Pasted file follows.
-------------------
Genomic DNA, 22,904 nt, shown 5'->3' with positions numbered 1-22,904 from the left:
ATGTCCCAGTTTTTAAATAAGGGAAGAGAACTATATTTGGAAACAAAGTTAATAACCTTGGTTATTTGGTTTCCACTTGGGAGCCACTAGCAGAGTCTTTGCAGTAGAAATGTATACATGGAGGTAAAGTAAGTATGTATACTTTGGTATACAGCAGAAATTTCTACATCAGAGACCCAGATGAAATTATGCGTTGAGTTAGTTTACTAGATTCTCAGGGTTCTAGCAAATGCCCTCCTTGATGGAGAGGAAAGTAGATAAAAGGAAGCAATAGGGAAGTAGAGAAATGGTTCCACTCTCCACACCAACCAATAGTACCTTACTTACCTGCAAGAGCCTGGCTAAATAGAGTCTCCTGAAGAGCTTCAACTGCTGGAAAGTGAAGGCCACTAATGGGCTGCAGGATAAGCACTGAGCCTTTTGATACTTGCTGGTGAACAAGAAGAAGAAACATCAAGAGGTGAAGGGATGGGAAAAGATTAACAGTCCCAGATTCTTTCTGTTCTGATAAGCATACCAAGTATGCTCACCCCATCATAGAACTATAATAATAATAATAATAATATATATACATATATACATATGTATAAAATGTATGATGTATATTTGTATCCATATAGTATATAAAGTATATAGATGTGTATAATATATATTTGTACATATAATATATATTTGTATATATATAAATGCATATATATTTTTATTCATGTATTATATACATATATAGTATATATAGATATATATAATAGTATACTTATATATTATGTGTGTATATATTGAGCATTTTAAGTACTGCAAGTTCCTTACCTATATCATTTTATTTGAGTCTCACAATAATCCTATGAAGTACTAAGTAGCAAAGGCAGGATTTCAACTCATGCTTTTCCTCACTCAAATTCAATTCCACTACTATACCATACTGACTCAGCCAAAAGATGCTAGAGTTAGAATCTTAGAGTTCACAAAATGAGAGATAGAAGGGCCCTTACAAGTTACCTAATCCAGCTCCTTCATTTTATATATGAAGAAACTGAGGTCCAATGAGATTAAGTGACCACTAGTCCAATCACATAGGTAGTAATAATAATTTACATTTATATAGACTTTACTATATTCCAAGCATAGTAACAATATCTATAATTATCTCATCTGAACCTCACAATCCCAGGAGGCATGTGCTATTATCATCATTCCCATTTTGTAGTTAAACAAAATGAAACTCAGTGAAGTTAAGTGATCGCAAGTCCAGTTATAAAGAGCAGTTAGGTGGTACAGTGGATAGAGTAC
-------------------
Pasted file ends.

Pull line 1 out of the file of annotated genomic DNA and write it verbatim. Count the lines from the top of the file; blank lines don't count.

Genomic DNA, 22,904 nt, shown 5'->3' with positions numbered 1-22,904 from the left: